Legal Toolkit Pennsylvania Immigration and Visas

What to Do About Immigration and Visas

a

Beware of advice from U.S. Immigration Government employees; they may be understaffed, overworked, or not as well informed of the law, procedures, and other matters that impact your specific immigration filings. Because of a heavier focus on secure immigration practices since 9/11, government employees are more likely to exercise extreme caution in giving advice to immigrants.

b

Beware of non-accredited immigrant consultants. They may be uninformed about current immigration laws or may be dishonest. They may also be unlawfully engaged in the practice of law. They do not have malpractice insurance and they are not required to continue to educate themselves and keep current on changes in the immigration laws as immigration attorneys are required to do. If they were to fill out immigration forms for you fraudulently or inaccurately, they could permanently harm your ability to be in the U.S. legally. Beware especially of someone who guarantees to get you a visa or Green Card for a certain fee. If you are unsure about someone’s qualifications, ask to see their accreditation letters or U.S. bar admission certificate before discussing your case with them or giving them any money.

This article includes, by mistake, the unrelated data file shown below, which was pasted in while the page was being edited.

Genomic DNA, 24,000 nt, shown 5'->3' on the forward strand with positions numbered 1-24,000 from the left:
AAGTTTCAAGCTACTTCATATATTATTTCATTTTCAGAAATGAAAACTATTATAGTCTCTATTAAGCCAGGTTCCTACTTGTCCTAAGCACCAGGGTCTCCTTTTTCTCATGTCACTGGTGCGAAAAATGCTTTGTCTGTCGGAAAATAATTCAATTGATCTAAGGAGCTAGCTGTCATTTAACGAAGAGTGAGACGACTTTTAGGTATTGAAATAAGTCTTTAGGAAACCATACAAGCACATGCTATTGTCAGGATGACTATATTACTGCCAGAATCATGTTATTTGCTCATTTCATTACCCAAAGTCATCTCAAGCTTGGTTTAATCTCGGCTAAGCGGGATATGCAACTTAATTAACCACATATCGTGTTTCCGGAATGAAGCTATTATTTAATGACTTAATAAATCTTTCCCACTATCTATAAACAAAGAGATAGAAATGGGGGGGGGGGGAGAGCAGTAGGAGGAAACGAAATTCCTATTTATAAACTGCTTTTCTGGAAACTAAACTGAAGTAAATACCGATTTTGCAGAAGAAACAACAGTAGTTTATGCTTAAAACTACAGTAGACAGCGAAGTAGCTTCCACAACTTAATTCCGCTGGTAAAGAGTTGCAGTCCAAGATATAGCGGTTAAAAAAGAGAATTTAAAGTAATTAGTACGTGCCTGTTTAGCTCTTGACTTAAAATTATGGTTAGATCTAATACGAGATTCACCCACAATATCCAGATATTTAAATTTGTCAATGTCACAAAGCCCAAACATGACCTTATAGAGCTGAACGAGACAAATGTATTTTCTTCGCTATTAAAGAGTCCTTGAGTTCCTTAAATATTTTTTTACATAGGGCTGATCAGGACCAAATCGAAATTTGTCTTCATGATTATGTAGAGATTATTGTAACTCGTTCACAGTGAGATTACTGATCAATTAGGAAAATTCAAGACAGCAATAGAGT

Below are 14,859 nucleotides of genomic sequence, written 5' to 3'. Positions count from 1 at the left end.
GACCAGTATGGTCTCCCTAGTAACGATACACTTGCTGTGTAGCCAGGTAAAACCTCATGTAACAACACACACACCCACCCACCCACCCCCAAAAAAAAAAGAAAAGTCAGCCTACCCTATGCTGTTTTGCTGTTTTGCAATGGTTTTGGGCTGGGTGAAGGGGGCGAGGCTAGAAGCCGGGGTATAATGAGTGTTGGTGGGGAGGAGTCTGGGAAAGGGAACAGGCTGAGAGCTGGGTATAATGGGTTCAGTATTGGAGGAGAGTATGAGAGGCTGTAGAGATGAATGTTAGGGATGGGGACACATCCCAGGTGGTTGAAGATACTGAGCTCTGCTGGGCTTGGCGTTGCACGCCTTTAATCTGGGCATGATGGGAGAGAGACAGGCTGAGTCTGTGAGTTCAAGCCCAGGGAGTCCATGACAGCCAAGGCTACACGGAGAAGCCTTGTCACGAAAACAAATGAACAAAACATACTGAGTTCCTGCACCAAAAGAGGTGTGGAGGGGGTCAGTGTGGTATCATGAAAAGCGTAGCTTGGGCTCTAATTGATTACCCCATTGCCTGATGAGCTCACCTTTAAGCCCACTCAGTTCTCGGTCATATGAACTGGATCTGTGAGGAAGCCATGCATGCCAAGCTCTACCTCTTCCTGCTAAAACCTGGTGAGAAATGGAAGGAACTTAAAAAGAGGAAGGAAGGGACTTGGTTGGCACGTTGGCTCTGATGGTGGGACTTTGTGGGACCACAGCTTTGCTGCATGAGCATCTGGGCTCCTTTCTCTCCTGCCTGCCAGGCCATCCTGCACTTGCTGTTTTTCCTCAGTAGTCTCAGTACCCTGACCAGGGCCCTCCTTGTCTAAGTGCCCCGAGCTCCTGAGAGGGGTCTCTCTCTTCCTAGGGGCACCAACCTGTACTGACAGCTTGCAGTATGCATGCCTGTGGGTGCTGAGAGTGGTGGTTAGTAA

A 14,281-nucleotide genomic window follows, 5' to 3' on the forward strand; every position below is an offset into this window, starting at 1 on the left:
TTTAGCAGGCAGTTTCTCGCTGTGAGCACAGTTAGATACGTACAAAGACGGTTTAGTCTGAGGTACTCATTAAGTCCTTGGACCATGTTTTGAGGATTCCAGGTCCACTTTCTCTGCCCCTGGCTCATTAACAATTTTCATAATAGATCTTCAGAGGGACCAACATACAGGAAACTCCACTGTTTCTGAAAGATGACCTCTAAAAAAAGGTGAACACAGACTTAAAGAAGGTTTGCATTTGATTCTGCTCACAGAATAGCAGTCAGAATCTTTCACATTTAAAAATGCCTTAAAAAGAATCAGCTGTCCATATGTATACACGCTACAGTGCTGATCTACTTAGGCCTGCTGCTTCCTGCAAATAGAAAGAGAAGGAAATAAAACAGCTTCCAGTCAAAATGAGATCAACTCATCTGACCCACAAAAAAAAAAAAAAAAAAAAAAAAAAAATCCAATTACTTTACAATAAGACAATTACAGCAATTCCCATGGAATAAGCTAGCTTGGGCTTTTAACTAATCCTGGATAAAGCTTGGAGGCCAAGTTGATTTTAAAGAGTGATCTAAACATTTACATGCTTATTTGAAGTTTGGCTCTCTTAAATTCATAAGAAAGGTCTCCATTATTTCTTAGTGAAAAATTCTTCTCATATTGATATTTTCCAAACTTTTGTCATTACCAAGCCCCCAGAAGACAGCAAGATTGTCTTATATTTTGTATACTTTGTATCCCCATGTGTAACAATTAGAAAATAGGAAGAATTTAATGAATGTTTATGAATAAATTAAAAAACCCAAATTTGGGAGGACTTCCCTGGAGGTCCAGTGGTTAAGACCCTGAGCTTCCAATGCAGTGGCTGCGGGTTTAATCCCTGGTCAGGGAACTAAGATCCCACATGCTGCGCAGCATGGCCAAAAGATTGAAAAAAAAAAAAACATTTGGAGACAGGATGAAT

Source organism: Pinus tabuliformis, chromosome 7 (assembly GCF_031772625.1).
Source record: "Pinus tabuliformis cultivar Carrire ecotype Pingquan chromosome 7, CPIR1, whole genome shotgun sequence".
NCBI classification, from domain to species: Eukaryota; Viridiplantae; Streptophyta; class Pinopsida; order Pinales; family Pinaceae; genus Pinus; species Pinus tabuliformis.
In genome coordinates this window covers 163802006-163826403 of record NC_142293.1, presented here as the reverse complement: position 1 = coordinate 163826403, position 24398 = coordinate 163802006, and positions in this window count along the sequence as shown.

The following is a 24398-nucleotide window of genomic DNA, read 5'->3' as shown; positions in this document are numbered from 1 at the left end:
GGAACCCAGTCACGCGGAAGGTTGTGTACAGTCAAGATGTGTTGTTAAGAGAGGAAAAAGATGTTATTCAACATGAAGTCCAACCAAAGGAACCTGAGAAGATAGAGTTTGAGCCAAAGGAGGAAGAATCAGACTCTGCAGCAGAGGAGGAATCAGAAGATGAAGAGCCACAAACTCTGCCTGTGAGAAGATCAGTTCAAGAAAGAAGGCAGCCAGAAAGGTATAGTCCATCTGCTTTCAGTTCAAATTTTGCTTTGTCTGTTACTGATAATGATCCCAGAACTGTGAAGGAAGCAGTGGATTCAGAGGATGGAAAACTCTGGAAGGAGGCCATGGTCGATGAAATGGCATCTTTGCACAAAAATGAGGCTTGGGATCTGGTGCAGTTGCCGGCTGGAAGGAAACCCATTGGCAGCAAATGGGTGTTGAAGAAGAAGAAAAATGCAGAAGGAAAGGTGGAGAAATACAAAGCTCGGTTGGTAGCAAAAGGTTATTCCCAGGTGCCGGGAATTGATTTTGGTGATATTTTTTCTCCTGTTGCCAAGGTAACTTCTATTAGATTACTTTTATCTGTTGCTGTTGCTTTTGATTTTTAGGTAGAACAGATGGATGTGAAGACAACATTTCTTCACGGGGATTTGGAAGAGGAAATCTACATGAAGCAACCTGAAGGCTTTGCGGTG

c

It can be helpful and sometimes critical to know from your attorney what kind of timeline your case might face or what kind of existing caseload your attorney may already have before hiring them. If your situation allows very little time flexibility, you may want to hire an attorney that can address immigration issues immediately.

d

Have patience with the immigration process; it can be lengthy. Check progress by visiting Immigration Case Status and Processing Times links in "Where to Read More".

e

If you are not sure of your immigration status, have overstayed your visa, or think you may be in the country unlawfully, you should not discuss it with anyone – including your employer - before speaking to an immigration attorney.